Things that are great, vol. 2

Modern lives contain way too much negativity, a cycle perpetrated by a fear-mongering media looking to sell us stuff we don’t need. In the interest of combatting that mentality, then, we present our second “Things That Are Great” link round-up, highlighting news stories and trends that we think are worth celebrating. (Read our first positive link collection here!)

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Photo clearly not taken in Colorado.

If you had to guess at the largest irrigated crop in America, you might well assume corn or soy. You’d be wrong; however; according to a 2015 NASA study, lawns represent about 40 million acres in the U.S., or about three times as much land as corn. All this grass comes at a steep price: 9 billion gallons of water per day, plus hundreds of millions of pounds of fertilizers and pesticides and other chemical treatments, all of which eventually end up in our water sources. And yard waste, including grass clippings and leaves, represents the largest single occupant of our landfills, too. All this for a crop we can’t even eat? Ridiculous.

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Thankfully, though, forward-thinking companies are working to change that antiquated attitude. All across the country, edible landscapes are “unlawning” America. Converting pointless, thirsty lawns into healthy, local human food? Yes, please. These edible landscapers often face a lot of resistance from restrictive HOAs, but progress is still being made, albeit slowly. If you’d like to replace your lawn with native plants, check with your local extension agent – they’re often the best source of information for what will grow best and still look nice in your region.

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Farm update: December 17

Hello! How are you? We’ve still got quite a lot of snow sticking around, but it’s been dry for a week and we’d love to have more moisture. We attended the annual meeting of our ditch company recently, and all of the stoic old-time farmers seemed quite thrilled at the snowpack thus far this year. It’s a big change for the better from last year, to be certain, and we hope the pattern continues.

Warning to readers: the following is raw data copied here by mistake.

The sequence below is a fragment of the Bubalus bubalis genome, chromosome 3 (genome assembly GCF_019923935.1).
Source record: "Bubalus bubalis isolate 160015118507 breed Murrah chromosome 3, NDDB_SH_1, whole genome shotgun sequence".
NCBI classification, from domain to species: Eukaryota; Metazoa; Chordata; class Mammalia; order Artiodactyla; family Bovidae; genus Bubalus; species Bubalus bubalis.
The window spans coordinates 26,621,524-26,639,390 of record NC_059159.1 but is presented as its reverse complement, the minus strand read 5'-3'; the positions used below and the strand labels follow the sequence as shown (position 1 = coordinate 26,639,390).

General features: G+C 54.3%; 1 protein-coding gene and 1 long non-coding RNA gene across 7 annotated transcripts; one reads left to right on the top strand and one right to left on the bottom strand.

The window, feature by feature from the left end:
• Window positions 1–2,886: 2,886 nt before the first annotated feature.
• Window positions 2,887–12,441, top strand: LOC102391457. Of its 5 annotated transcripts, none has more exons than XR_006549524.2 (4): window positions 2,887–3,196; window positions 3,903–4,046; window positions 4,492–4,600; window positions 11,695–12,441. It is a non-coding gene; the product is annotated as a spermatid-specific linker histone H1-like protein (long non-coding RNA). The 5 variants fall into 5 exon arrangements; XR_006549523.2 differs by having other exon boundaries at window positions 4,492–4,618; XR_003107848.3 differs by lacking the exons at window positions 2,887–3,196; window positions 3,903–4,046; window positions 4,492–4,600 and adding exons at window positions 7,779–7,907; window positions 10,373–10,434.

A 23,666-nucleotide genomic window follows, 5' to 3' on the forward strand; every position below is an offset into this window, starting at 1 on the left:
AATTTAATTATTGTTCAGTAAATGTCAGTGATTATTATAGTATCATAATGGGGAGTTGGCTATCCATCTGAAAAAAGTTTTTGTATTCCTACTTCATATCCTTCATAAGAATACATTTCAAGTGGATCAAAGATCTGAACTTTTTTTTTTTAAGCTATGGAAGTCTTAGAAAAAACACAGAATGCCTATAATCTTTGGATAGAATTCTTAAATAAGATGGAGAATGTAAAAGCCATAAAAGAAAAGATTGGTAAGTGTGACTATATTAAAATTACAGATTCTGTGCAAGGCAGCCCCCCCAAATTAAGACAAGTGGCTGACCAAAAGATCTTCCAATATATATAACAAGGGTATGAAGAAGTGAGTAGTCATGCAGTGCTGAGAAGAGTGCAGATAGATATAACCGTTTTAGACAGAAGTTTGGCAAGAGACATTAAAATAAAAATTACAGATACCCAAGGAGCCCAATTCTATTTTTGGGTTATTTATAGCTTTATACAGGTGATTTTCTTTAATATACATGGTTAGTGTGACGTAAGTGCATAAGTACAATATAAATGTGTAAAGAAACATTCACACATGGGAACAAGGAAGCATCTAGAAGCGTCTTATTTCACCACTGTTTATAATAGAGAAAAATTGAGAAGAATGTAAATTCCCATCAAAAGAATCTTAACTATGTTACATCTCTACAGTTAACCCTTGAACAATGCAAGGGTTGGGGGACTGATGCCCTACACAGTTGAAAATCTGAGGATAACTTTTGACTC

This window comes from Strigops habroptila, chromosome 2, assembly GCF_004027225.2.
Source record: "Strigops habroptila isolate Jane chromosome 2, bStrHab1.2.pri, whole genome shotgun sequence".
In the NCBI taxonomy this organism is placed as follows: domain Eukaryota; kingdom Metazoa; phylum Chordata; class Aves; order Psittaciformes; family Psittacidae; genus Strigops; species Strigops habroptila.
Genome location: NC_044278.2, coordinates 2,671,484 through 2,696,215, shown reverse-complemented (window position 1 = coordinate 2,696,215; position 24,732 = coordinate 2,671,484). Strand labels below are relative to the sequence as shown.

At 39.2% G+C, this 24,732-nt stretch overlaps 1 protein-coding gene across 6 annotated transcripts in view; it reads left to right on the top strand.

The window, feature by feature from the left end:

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The peach orchard across the road.

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One of the most delicious items we received in our CSA was heirloom cornmeal, ground from Painted Mountain corn. We take corn so much for granted in this country – as Michael Pollan says, we’re “the United States of Corn” – and sometimes we forget how much of humanity has been nourished on this incredible grain. Growing heirloom corn for eating fresh and for grinding is just one way we can recapture some of the food sovereignty that we’ve lost. I made fabulous hot pepper cornbread and plan on making cheesy polenta this week.

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A crash course in irrigation, vol. 2

Hello, could everyone please put on their interested faces? We’re going to get into the nuts and bolts of learning how to run ditch water on our farm, and we know you won’t want to miss a single moment.

We ordered our water two weeks ago; today is the final day of the season we can have it. We’ve called for half a foot for two days, the minimum we can request and hopefully enough for us to test our gated pipe and our repairs. There will be no more testing this season after this run, so we need to learn all we can.

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At the headgate before sunrise.